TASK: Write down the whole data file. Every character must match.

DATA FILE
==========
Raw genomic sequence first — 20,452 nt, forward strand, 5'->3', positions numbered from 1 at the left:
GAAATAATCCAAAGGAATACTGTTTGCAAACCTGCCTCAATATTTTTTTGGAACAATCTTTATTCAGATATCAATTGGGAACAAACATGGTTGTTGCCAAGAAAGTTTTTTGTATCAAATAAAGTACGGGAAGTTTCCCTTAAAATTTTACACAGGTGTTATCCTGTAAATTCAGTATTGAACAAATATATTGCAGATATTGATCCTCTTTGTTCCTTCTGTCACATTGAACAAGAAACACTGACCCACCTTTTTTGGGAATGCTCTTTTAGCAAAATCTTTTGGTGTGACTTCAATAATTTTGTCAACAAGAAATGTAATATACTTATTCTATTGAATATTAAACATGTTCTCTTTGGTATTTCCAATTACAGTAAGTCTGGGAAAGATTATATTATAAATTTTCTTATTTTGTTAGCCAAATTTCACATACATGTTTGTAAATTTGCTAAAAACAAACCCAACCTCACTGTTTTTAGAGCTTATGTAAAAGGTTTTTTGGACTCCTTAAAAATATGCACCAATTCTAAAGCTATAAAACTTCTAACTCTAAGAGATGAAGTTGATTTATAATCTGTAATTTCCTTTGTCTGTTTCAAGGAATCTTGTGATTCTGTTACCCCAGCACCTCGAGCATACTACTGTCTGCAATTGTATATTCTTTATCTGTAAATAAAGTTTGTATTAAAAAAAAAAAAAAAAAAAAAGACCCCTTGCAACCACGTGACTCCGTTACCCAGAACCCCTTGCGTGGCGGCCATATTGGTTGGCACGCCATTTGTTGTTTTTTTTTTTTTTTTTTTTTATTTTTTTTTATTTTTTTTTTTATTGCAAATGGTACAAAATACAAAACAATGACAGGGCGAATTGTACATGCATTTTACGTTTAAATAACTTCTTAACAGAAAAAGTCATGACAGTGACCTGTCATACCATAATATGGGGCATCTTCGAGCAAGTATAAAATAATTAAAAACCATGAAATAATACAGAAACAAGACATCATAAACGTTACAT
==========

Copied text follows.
Raw genomic sequence first — 20,452 nt, forward strand, 5'->3', positions numbered from 1 at the left:
GAAATAATCCAAAGGAATACTGTTTGCAAACCTGCCTCAATATTTTTTTGGAACAATCTTTATTCAGATATCAATTGGGAACAAACATGGTTGTTGCCAAGAAAGTTTTTTGTATCAAATAAAGTACGGGAAGTTTCCCTTAAAATTTTACACAGGTGTTATCCTGTAAATTCAGTATTGAACAAATATATTGCAGATATTGATCCTCTTTGTTCCTTCTGTCACATTGAACAAGAAACACTGACCCACCTTTTTTGGGAATGCTCTTTTAGCAAAATCTTTTGGTGTGACTTCAATAATTTTGTCAACAAGAAATGTAATATACTTATTCTATTGAATATTAAACATGTTCTCTTTGGTATTTCCAATTACAGTAAGTCTGGGAAAGATTATATTATAAATTTTCTTATTTTGTTAGCCAAATTTCACATACATGTTTGTAAATTTGCTAAAAACAAACCCAACCTCACTGTTTTTAGAGCTTATGTAAAAGGTTTTTTGGACTCCTTAAAAATATGCACCAATTCTAAAGCTATAAAACTTCTAACTCTAAGAGATGAAGTTGATTTATAATCTGTAATTTCCTTTGTCTGTTTCAAGGAATCTTGTGATTCTGTTACCCCAGCACCTCGAGCATACTACTGTCTGCAATTGTATATTCTTTATCTGTAAATAAAGTTTGTATTAAAAAAAAAAAAAAAAAAAAAGACCCCTTGCAACCACGTGACTCCGTTACCCAGAACCCCTTGCGTGGCGGCCATATTGGTTGGCACGCCATTTGTTGTTTTTTTTTTTTTTTTTTTTTATTTTTTTTTATTTTTTTTTTTATTGCAAATGGTACAAAATACAAAACAATGACAGGGCGAATTGTACATGCATTTTACGTTTAAATAACTTCTTAACAGAAAAAGTCATGACAGTGACCTGTCATACCATAATATGGGGCATCTTCGAGCAAGTATAAAATAATTAAAAACCATGAAATAATACAGAAACAAGACATCATAAACGTTACAT